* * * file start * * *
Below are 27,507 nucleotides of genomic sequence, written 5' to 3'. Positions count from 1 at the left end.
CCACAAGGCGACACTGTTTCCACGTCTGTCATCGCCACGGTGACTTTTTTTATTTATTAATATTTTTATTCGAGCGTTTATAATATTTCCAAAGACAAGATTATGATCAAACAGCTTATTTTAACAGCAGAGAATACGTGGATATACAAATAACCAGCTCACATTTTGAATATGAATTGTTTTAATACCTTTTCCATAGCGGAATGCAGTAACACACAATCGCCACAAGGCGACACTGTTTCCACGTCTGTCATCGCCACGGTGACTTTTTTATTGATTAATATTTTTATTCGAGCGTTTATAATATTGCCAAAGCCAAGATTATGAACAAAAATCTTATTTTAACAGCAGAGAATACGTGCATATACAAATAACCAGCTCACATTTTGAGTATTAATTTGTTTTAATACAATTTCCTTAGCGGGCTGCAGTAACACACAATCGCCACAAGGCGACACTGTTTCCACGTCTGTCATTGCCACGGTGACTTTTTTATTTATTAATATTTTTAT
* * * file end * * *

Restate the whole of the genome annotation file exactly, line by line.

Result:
Below are 27,507 nucleotides of genomic sequence, written 5' to 3'. Positions count from 1 at the left end.
CCACAAGGCGACACTGTTTCCACGTCTGTCATCGCCACGGTGACTTTTTTTATTTATTAATATTTTTATTCGAGCGTTTATAATATTTCCAAAGACAAGATTATGATCAAACAGCTTATTTTAACAGCAGAGAATACGTGGATATACAAATAACCAGCTCACATTTTGAATATGAATTGTTTTAATACCTTTTCCATAGCGGAATGCAGTAACACACAATCGCCACAAGGCGACACTGTTTCCACGTCTGTCATCGCCACGGTGACTTTTTTATTGATTAATATTTTTATTCGAGCGTTTATAATATTGCCAAAGCCAAGATTATGAACAAAAATCTTATTTTAACAGCAGAGAATACGTGCATATACAAATAACCAGCTCACATTTTGAGTATTAATTTGTTTTAATACAATTTCCTTAGCGGGCTGCAGTAACACACAATCGCCACAAGGCGACACTGTTTCCACGTCTGTCATTGCCACGGTGACTTTTTTATTTATTAATATTTTTAT